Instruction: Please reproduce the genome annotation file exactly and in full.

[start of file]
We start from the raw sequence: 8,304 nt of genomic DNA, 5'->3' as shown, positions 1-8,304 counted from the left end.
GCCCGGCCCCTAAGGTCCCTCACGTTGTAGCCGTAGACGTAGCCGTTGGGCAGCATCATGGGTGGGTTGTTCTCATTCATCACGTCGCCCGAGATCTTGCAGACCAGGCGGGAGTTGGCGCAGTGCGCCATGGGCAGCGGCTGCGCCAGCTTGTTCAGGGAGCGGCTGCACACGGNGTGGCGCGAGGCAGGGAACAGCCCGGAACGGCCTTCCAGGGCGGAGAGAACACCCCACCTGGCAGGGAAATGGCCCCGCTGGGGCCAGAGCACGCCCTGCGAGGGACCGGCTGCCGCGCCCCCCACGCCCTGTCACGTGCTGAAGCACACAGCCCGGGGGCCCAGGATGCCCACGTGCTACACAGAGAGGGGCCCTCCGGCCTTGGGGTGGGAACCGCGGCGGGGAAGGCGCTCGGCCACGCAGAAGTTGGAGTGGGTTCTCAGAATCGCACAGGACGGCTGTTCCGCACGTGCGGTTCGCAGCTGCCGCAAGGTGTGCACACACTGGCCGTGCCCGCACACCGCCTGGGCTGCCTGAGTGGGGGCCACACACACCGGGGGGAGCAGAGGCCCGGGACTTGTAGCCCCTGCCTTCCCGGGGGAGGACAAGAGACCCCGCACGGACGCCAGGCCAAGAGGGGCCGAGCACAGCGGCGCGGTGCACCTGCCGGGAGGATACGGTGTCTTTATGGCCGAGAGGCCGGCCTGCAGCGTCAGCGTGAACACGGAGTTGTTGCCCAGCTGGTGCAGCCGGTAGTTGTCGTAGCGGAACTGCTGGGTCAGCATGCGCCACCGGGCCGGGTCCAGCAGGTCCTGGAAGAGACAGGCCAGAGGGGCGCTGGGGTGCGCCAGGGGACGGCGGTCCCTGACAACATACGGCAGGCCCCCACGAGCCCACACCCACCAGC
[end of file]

We start from the raw sequence: 8,304 nt of genomic DNA, 5'->3' as shown, positions 1-8,304 counted from the left end.
GCCCGGCCCCTAAGGTCCCTCACGTTGTAGCCGTAGACGTAGCCGTTGGGCAGCATCATGGGTGGGTTGTTCTCATTCATCACGTCGCCCGAGATCTTGCAGACCAGGCGGGAGTTGGCGCAGTGCGCCATGGGCAGCGGCTGCGCCAGCTTGTTCAGGGAGCGGCTGCACACGGNGTGGCGCGAGGCAGGGAACAGCCCGGAACGGCCTTCCAGGGCGGAGAGAACACCCCACCTGGCAGGGAAATGGCCCCGCTGGGGCCAGAGCACGCCCTGCGAGGGACCGGCTGCCGCGCCCCCCACGCCCTGTCACGTGCTGAAGCACACAGCCCGGGGGCCCAGGATGCCCACGTGCTACACAGAGAGGGGCCCTCCGGCCTTGGGGTGGGAACCGCGGCGGGGAAGGCGCTCGGCCACGCAGAAGTTGGAGTGGGTTCTCAGAATCGCACAGGACGGCTGTTCCGCACGTGCGGTTCGCAGCTGCCGCAAGGTGTGCACACACTGGCCGTGCCCGCACACCGCCTGGGCTGCCTGAGTGGGGGCCACACACACCGGGGGGAGCAGAGGCCCGGGACTTGTAGCCCCTGCCTTCCCGGGGGAGGACAAGAGACCCCGCACGGACGCCAGGCCAAGAGGGGCCGAGCACAGCGGCGCGGTGCACCTGCCGGGAGGATACGGTGTCTTTATGGCCGAGAGGCCGGCCTGCAGCGTCAGCGTGAACACGGAGTTGTTGCCCAGCTGGTGCAGCCGGTAGTTGTCGTAGCGGAACTGCTGGGTCAGCATGCGCCACCGGGCCGGGTCCAGCAGGTCCTGGAAGAGACAGGCCAGAGGGGCGCTGGGGTGCGCCAGGGGACGGCGGTCCCTGACAACATACGGCAGGCCCCCACGAGCCCACACCCACCAGC